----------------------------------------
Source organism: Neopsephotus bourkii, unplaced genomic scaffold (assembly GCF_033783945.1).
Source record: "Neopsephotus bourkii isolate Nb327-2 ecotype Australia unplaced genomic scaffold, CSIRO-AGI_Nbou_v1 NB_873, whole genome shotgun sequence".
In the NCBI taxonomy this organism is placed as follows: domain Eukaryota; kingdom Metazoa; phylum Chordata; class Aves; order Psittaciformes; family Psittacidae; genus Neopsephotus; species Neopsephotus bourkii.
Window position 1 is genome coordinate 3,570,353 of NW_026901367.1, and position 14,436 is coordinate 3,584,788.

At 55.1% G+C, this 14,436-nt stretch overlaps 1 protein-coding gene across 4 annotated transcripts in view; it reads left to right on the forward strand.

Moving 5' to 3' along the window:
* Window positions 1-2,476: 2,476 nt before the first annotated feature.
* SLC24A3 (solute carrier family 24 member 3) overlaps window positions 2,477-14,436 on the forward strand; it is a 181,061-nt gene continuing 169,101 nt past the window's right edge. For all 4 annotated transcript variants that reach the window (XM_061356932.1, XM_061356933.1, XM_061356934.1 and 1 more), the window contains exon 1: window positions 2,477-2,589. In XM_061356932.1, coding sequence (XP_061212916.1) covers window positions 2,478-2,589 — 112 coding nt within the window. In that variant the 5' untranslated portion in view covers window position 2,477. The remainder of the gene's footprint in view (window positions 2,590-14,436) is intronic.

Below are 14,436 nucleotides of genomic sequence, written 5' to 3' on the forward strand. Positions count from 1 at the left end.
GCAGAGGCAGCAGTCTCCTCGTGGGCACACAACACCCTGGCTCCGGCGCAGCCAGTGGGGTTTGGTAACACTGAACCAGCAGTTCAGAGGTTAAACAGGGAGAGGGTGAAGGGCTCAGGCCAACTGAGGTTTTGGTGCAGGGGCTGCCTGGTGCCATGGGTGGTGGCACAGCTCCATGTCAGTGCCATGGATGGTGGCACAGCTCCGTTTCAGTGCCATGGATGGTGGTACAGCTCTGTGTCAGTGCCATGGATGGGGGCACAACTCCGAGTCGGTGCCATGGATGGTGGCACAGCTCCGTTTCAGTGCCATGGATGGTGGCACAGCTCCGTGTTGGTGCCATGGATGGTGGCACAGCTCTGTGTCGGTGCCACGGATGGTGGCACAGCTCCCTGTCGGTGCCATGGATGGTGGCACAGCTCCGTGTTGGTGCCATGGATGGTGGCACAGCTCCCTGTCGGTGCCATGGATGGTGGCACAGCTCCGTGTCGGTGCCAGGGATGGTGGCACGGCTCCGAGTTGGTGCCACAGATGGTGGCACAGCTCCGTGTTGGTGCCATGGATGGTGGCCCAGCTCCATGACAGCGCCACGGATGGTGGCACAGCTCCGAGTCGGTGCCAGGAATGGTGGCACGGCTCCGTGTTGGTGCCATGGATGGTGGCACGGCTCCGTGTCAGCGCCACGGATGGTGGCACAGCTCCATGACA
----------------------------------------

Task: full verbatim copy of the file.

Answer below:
Source organism: Neopsephotus bourkii, unplaced genomic scaffold (assembly GCF_033783945.1).
Source record: "Neopsephotus bourkii isolate Nb327-2 ecotype Australia unplaced genomic scaffold, CSIRO-AGI_Nbou_v1 NB_873, whole genome shotgun sequence".
In the NCBI taxonomy this organism is placed as follows: domain Eukaryota; kingdom Metazoa; phylum Chordata; class Aves; order Psittaciformes; family Psittacidae; genus Neopsephotus; species Neopsephotus bourkii.
Window position 1 is genome coordinate 3,570,353 of NW_026901367.1, and position 14,436 is coordinate 3,584,788.

At 55.1% G+C, this 14,436-nt stretch overlaps 1 protein-coding gene across 4 annotated transcripts in view; it reads left to right on the forward strand.

Moving 5' to 3' along the window:
* Window positions 1-2,476: 2,476 nt before the first annotated feature.
* SLC24A3 (solute carrier family 24 member 3) overlaps window positions 2,477-14,436 on the forward strand; it is a 181,061-nt gene continuing 169,101 nt past the window's right edge. For all 4 annotated transcript variants that reach the window (XM_061356932.1, XM_061356933.1, XM_061356934.1 and 1 more), the window contains exon 1: window positions 2,477-2,589. In XM_061356932.1, coding sequence (XP_061212916.1) covers window positions 2,478-2,589 — 112 coding nt within the window. In that variant the 5' untranslated portion in view covers window position 2,477. The remainder of the gene's footprint in view (window positions 2,590-14,436) is intronic.

Below are 14,436 nucleotides of genomic sequence, written 5' to 3' on the forward strand. Positions count from 1 at the left end.
GCAGAGGCAGCAGTCTCCTCGTGGGCACACAACACCCTGGCTCCGGCGCAGCCAGTGGGGTTTGGTAACACTGAACCAGCAGTTCAGAGGTTAAACAGGGAGAGGGTGAAGGGCTCAGGCCAACTGAGGTTTTGGTGCAGGGGCTGCCTGGTGCCATGGGTGGTGGCACAGCTCCATGTCAGTGCCATGGATGGTGGCACAGCTCCGTTTCAGTGCCATGGATGGTGGTACAGCTCTGTGTCAGTGCCATGGATGGGGGCACAACTCCGAGTCGGTGCCATGGATGGTGGCACAGCTCCGTTTCAGTGCCATGGATGGTGGCACAGCTCCGTGTTGGTGCCATGGATGGTGGCACAGCTCTGTGTCGGTGCCACGGATGGTGGCACAGCTCCCTGTCGGTGCCATGGATGGTGGCACAGCTCCGTGTTGGTGCCATGGATGGTGGCACAGCTCCCTGTCGGTGCCATGGATGGTGGCACAGCTCCGTGTCGGTGCCAGGGATGGTGGCACGGCTCCGAGTTGGTGCCACAGATGGTGGCACAGCTCCGTGTTGGTGCCATGGATGGTGGCCCAGCTCCATGACAGCGCCACGGATGGTGGCACAGCTCCGAGTCGGTGCCAGGAATGGTGGCACGGCTCCGTGTTGGTGCCATGGATGGTGGCACGGCTCCGTGTCAGCGCCACGGATGGTGGCACAGCTCCATGACA